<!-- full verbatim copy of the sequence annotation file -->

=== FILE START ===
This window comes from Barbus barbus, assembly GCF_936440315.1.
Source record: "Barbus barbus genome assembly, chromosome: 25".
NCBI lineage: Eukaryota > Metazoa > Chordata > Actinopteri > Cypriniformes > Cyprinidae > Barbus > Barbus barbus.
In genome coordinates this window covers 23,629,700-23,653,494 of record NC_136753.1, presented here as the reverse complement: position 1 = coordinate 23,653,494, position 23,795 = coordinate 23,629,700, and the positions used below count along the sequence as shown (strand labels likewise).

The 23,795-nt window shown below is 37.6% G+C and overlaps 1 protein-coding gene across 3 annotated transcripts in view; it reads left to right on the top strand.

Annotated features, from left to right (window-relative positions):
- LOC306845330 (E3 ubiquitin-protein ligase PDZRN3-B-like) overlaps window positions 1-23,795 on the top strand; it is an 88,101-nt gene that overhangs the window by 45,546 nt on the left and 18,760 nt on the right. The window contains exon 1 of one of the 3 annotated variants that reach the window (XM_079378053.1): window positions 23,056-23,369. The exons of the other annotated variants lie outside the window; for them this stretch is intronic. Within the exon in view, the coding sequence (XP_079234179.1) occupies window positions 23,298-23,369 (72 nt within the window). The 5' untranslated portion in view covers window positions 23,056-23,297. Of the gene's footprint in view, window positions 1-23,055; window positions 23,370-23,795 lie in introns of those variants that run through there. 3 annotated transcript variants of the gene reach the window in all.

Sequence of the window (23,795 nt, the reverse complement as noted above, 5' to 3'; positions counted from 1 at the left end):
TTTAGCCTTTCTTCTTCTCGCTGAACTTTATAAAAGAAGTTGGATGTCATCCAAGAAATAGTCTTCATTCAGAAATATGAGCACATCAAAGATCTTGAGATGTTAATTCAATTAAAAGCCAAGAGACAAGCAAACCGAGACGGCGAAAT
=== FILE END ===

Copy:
This window comes from Barbus barbus, assembly GCF_936440315.1.
Source record: "Barbus barbus genome assembly, chromosome: 25".
NCBI lineage: Eukaryota > Metazoa > Chordata > Actinopteri > Cypriniformes > Cyprinidae > Barbus > Barbus barbus.
In genome coordinates this window covers 23,629,700-23,653,494 of record NC_136753.1, presented here as the reverse complement: position 1 = coordinate 23,653,494, position 23,795 = coordinate 23,629,700, and the positions used below count along the sequence as shown (strand labels likewise).

The 23,795-nt window shown below is 37.6% G+C and overlaps 1 protein-coding gene across 3 annotated transcripts in view; it reads left to right on the top strand.

Annotated features, from left to right (window-relative positions):
- LOC306845330 (E3 ubiquitin-protein ligase PDZRN3-B-like) overlaps window positions 1-23,795 on the top strand; it is an 88,101-nt gene that overhangs the window by 45,546 nt on the left and 18,760 nt on the right. The window contains exon 1 of one of the 3 annotated variants that reach the window (XM_079378053.1): window positions 23,056-23,369. The exons of the other annotated variants lie outside the window; for them this stretch is intronic. Within the exon in view, the coding sequence (XP_079234179.1) occupies window positions 23,298-23,369 (72 nt within the window). The 5' untranslated portion in view covers window positions 23,056-23,297. Of the gene's footprint in view, window positions 1-23,055; window positions 23,370-23,795 lie in introns of those variants that run through there. 3 annotated transcript variants of the gene reach the window in all.

Sequence of the window (23,795 nt, the reverse complement as noted above, 5' to 3'; positions counted from 1 at the left end):
TTTAGCCTTTCTTCTTCTCGCTGAACTTTATAAAAGAAGTTGGATGTCATCCAAGAAATAGTCTTCATTCAGAAATATGAGCACATCAAAGATCTTGAGATGTTAATTCAATTAAAAGCCAAGAGACAAGCAAACCGAGACGGCGAAAT